curve
Image description

Amazon’s annual “Prime Day” is July 12th & 13th, typically a bonanza of deals for shoppers, but this year, it all feels very different. I think, in large part, that is because everywhere you turn you hear the words “inflation” and “economic slowdown”. In May, U.S. inflation was 8.6%, a 40-year high. Prime Day, having only started in 2015, has never taken place during a period of such rapid price increases. Amazon and others are anticipating that there will be less traffic and sales on Prime Day, so Brands, Agencies, and Aggregators will need to step up their compliance monitoring and brand protection efforts to get their unfair share of the buy box in the face of lower demand and traffic. With lower demand, low-cost MAP violators and infringers will rush in, and Prime Day sales will be impacted for those that don’t take action.

Here is what to do.

For those unfamiliar with the “Black Friday in July” celebration, each summer since 2015, Amazon has been hosting a 24-hour (now 48-hour) sales event to celebrate Amazon's birthday. The "Prime" in the “Prime Day” name refers to Amazon's subscription service that offers free delivery on many products in as little as one to two days. Experts are forecasting that Amazon’s online sales are expected to exceed $12.6B worldwide during this year’s 48-hour buying frenzy. With that much sales activity, you can expect that unauthorized sellers and criminals will try and take advantage of consumers seeking deals on products and free shipping. Fake retailers using fraudulent listings on Amazon’s marketplaces will also attempt to lure consumers into purchasing counterfeit products instead of the genuine articles.

For days leading up to the official Prime Day event, and even for a good period of time thereafter, the bad guys do all they can to victimize unknowing consumers who flock to Amazon on Prime Day for great deals and savings. Heading into a projected period of economic headwinds, as reported by virtually every media outlet imaginable, will only make these problems that much more acute.

(Emails like this phishing scam will be flying both before, during, and after Prime Day.)

Because of the increased volume in sales, it’s crucial for brand owners and e-commerce managers to double down on their anti-counterfeiting and brand protection efforts during the week leading up to Prime Day and at least the 48 hours that follow. If you are expecting sales to increase significantly during Prime Day, then it's logical to assume that the volume of infringements, unauthorized sellers, and scams will also increase.

Staff Up. As many do for the holidays, some companies may hire additional employees to help with monitoring and enforcement. Reality is, this typically isn’t cost-effective, especially when the buying window is only two days. If you can get an extra person or two for help during the event, that is great, but what you really need is clear visibility, solid contract terms with your partners, data collection, and rapid capability to take action when unauthorized sellers pop up.

Visibility is key. Amazon is a very fluid environment, and you need to be able to leverage different data sources so you can see the various use cases unauthorized sellers are using to capture your sales. Keyword searches are static and only give you a sliver of the merchants actually selling your product. You need to identify and monitor every Amazon ASIN listing. Unless your ASINs are Gated, some unauthorized sellers will attach to your listing. Others may try to create new listings. Understanding those differences is key to knowing what seller action to take for successful enforcement.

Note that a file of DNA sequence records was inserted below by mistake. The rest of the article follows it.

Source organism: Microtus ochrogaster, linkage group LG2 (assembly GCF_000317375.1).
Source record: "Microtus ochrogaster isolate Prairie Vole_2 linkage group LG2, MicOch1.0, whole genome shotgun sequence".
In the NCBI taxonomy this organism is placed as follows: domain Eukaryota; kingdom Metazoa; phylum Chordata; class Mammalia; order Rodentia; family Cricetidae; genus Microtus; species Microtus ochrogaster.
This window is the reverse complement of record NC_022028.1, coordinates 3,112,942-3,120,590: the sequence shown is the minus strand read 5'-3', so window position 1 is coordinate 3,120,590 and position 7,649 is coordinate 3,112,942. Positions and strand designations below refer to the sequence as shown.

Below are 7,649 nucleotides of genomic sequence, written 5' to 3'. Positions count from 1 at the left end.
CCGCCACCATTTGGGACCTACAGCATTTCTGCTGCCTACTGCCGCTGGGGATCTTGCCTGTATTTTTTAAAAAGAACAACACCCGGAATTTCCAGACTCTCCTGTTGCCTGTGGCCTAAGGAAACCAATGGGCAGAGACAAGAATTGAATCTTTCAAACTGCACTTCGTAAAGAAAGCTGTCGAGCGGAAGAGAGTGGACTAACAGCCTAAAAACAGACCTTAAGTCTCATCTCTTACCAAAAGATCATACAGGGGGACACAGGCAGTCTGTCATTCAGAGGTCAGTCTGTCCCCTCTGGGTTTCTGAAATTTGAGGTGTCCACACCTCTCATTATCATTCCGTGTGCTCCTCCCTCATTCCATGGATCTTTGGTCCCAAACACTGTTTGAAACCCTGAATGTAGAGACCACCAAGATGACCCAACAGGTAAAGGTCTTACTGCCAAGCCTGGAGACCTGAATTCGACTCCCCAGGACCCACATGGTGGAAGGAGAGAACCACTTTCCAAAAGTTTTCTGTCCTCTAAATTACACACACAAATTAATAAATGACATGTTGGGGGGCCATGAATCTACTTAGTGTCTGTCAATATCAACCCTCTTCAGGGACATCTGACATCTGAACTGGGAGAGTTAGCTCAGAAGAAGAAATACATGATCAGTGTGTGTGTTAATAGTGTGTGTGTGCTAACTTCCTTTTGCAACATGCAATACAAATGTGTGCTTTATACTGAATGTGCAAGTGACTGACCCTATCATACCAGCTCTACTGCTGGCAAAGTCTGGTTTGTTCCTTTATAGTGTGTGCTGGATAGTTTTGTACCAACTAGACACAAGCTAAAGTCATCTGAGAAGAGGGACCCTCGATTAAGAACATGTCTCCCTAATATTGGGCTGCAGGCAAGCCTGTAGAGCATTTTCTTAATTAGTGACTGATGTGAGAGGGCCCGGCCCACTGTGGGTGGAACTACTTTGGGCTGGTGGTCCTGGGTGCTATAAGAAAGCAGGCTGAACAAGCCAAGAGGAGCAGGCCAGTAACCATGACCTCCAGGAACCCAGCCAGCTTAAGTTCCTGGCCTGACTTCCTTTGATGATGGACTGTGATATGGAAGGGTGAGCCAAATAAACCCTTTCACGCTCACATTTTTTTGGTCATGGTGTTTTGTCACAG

Solid partner contracts are essential. In many cases, in particular, when an unauthorized seller attaches to your shared ASIN listing, content-based complaints for IP usage can’t be used. So be proactive in this area when you expect surges of online Amazon sales of your product. Send out a notification reminding them of the terms they have agreed to and that you will be proactively monitoring for compliance, which, frankly, for sellers playing by the rules, helps them as well.

Access to data means, at its most basic, detecting the seller activity; such as a new seller offer being attached to your ASIN, or an entirely new product ASIN appearing. A step further would mean getting your hands on seller inventory counts and Buy Box win rates. That enables you to begin to understand which sellers are actually holding and actively shipping your product, and how much. While I am certainly biased towards IPSecure’s data, there are definitely a number of different vendors that provide this data in different forms so it's most likely much more accessible than you think.

Finally, if a company already hasn’t done so, IPSecure strongly recommends brand owners and their e-commerce agencies consider enrolling in marketplace brand protection programs. Amazon, in particular, has a number of special programs that allow brand owners to report infringements, and proactively provide trademark data, to significantly reduce the friction of taking action against unauthorized sellers. Amazon has several programs, the most well known being, Brand Registry.

IPSecure strongly believes that online monitoring and takedown efforts are closely coordinated with the e-commerce sales and marketing teams, especially as it relates to Amazon. By closely coordinating tactical steps, positive inverse correlations can and do happen. When a company doubles down on its anti-counterfeiting efforts, it can increase sales making “Prime Day” one of the best online shopping days of the year.

For more information, or to start protecting your brand on Amazon in minutes, visit ipsecure.com and sign up today!